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ALBERT B. CASUGA, a Philippine-born writer, lives in Mississauga, Ontario, Canada, where he continues to write poetry, fiction, and criticism after his retirement from teaching and serving as an elected member of his region's school board. He was nominated to the Mississauga Arts Council Literary Awards in 2007. A graduate of the Royal and Pontifical University of St. Thomas (now University of Santo Tomas, Manila. Literature and English, magna cum laude), he taught English and Literature (Criticism, Theory, and Creative Writing) at the Philippines' De La Salle University and San Beda College. He has authored books of poetry, short stories, literary theory and criticism. He has won awards for his works in Canada, the U.S.A., and the Philippines. His latest work, A Theory of Echoes and Other Poems was published February 2009 by the University of Santo Tomas Publishing House. His fiction and poetry were published by online literary journals Asia Writes and Coastal Poems recently. He was a Fellow at the 1972 Silliman University Writers Workshop, Philippines. As a journalist, he worked with the United Press International and wrote an art column for the defunct Philippines Herald.

Sunday, April 26, 2009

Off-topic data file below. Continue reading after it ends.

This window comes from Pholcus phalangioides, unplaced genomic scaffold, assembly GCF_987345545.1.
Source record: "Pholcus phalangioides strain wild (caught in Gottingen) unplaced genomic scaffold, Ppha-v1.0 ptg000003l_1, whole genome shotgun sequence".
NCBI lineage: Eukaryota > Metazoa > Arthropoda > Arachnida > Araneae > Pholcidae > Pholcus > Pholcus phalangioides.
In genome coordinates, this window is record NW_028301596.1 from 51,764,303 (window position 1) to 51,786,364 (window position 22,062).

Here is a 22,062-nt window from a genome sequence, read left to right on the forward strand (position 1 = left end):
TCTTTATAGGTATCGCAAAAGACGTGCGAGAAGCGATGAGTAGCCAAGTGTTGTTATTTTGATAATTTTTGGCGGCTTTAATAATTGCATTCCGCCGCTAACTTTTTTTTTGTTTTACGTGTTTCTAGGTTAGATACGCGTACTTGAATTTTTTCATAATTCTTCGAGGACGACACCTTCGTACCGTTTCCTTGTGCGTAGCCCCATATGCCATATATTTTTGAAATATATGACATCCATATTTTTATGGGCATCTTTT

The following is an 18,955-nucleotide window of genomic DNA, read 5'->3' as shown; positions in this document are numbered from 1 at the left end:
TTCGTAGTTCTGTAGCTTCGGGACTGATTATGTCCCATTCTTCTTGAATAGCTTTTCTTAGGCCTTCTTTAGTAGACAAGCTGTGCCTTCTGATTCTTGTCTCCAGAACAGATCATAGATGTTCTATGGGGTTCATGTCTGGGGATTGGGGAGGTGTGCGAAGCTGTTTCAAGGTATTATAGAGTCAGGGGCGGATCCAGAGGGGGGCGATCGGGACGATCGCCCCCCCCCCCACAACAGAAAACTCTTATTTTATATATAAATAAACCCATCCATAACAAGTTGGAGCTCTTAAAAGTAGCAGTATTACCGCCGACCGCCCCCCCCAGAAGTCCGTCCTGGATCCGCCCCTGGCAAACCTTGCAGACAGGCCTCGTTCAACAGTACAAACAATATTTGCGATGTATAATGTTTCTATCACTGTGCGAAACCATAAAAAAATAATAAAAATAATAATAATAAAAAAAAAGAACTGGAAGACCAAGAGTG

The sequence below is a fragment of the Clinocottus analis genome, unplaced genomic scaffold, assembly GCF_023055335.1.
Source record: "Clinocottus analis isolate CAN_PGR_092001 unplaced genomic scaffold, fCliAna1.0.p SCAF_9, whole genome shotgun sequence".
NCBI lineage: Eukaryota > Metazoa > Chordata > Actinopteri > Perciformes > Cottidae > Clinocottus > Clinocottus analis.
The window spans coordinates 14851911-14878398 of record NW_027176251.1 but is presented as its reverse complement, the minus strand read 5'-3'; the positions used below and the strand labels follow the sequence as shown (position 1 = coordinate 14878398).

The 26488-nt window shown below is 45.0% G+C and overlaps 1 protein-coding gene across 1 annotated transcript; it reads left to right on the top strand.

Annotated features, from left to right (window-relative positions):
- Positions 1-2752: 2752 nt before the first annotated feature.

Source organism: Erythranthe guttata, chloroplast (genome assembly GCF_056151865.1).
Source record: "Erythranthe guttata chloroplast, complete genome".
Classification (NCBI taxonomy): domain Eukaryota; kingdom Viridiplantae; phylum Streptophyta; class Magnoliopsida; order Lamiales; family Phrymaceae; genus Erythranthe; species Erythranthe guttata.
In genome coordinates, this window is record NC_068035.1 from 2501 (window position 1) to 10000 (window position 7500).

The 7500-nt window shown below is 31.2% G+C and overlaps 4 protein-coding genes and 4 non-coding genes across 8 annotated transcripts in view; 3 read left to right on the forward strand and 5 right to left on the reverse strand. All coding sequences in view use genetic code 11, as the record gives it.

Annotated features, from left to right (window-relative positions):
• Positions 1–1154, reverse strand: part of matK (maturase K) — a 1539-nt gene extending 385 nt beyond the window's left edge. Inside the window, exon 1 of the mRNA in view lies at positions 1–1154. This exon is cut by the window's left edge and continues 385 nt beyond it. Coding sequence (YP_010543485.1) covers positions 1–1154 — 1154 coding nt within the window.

Poem 40

The, bright, Centipede,
Begins, his, stampede!
O, celestial, Engine, from,
What, celestial province!
His, spiritual, might,
Golding, the, night, --
His, spiritual, eyes,
Foretelling, my, Size;
His, spiritual, feel,
Stamping, in, heat,
The, radium, brain,
To, spiritual, imagination.

--JOSE GARCIA VILLA (1908-1997)
(From Poems 55)

This is a love poem. It hardens the image of physical love, and love-making. It is tantric.

But why a bright centipede on a stampede? Why a celestial engine? Why does it have spiritual might? Why does it “gold” the night? Are these metaphors the objective correlative?

Why does the centipede have spiritual eyes that foretell “my size?” Whose size? What size? Is Villa using a pun here as a figure of thought?

Does the centipede register a spiritual feel? What feel? What kind of feel is spiritual feel? How does it feel?

How does it stamp in heat a “radium” brain to spiritual imagination? Why does it stamp the luminous brain in heat? Why radium? Does it have anything to do with the image of radius (Latin) which is “a thicker and shorter bone in forearm on the same side as the thumb (Oxford Dictionary of Current English). What does this have to do with a “bone”?

Of what use are the commas? As a sensory-impressionistic device (the comma as an ideographic, orthographic medium), does it perhaps suggest the motion of sexual congress, the rhythm of coitus that has just commenced?

How does one reach the conclusion that this is a love (love-making) poem? Through the different levels of Analysis (viz., the abstraction of meaning from formal elements --articulated medium and distinguishable content), one arrives at “a provable meaning.”

Analysis requires that the reader abstract meaning from the empirical base of artistic significance—the articulated medium and content combined in the form. In the formal approach to appreciation, it is always the first step. In fact, T.S. Eliot mentions it as one of the chief tools of the critic (whose critical occupation is moored in analyzed material. –T.S. Eliot, “Criticism” Selected Prose, pg. 19 Faber & Faber, London, 1963. Peregrine Book, John Hayward, ed.)